Configuration and Customisation


Prepare Data

Carry out all the rectification and preparation of data to convert to the new system.
  • Data Conversion Plan
    1. Undertake work identified in the Data Conversion Plan.
    2. Add any new areas that are found during the configuration and customisation.
    3. Test the data conversion.
  • Data tested and ready for a final conversion.

This activity should be undertaken as early as possible as it is typically one of the most volatile activities in terms of ability to predict the time and effort required. In addition, many of the corrections will require the skills of someone who is likely working on configuration and customisation, or user acceptance testing. It is best to get their time allocated early to the cleanup.

It is unlikely that all the data preparation activities will be identified in the Data Cleanup Plan. The identified activities should be undertaken, and when it is felt that the bulk of the work is done, a trial conversion undertaken. This will typically throw up another batch of errors caused by either errors you were not aware of, or requirements of the new system for particular data.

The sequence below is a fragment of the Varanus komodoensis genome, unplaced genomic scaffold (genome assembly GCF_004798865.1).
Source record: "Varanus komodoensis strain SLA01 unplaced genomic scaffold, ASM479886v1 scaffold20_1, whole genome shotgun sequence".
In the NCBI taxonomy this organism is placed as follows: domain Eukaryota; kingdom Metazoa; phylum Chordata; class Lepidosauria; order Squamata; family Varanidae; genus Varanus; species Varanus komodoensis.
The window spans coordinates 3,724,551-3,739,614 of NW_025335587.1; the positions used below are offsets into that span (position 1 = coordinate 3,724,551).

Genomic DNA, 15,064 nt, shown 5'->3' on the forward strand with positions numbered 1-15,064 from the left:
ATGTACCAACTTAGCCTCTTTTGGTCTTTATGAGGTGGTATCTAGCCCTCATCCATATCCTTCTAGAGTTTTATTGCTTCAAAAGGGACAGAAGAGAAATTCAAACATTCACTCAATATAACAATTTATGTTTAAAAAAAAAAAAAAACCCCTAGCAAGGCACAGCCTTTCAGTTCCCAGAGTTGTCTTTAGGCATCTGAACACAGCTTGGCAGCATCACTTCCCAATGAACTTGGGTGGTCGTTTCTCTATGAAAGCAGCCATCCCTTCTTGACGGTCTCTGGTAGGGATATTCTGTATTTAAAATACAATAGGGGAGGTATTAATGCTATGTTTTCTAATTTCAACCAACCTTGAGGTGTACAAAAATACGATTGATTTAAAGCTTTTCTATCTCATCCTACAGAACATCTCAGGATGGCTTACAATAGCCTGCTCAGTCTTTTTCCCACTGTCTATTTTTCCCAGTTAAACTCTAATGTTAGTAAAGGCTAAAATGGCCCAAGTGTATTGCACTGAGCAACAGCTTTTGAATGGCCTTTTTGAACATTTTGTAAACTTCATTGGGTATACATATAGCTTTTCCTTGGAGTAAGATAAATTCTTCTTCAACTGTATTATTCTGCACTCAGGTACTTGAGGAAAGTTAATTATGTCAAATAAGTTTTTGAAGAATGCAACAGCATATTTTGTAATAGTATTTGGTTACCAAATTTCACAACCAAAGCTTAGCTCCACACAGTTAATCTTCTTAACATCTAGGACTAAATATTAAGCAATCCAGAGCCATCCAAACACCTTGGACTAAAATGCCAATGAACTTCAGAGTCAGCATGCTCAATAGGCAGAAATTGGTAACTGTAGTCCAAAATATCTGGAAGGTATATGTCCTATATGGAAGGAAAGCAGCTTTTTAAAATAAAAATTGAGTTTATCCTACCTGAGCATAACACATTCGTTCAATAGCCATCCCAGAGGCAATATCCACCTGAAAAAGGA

Decisions will need to be made as to whether some data is cleaned manually or a correction script written. There are basically two ways to look at this to make a decision as to which way to proceed.

    1. What is the cost of writing a script to fix the data? What is the cost of manually cleaning it?
    2. What resources are available to write a script? What resources are available to do a manual fix?

Whilst it may make financial sense to do it one way or another, the decision may come down to availability of resources.

When allocating tasks against resources, try to align the skills required for each correction with the skills of the person undertaking the work. For example, it is probably inappropriate to have a highly skilled person correcting telephone numbers.

Another point to enforce is that if a particular error is found by chance, it should be reported to the team leader. There may be similar errors in other records to be corrected. For example, if client name and addresses are being corrected, and someone finds where there were the postal address field had been incorrectly used to store the name of someone who was responsible for bill payments, it should not just be corrected for one client. It may indicate the field has been misused in other client records. A query should be run to look at all postal addresses for similar misuse.


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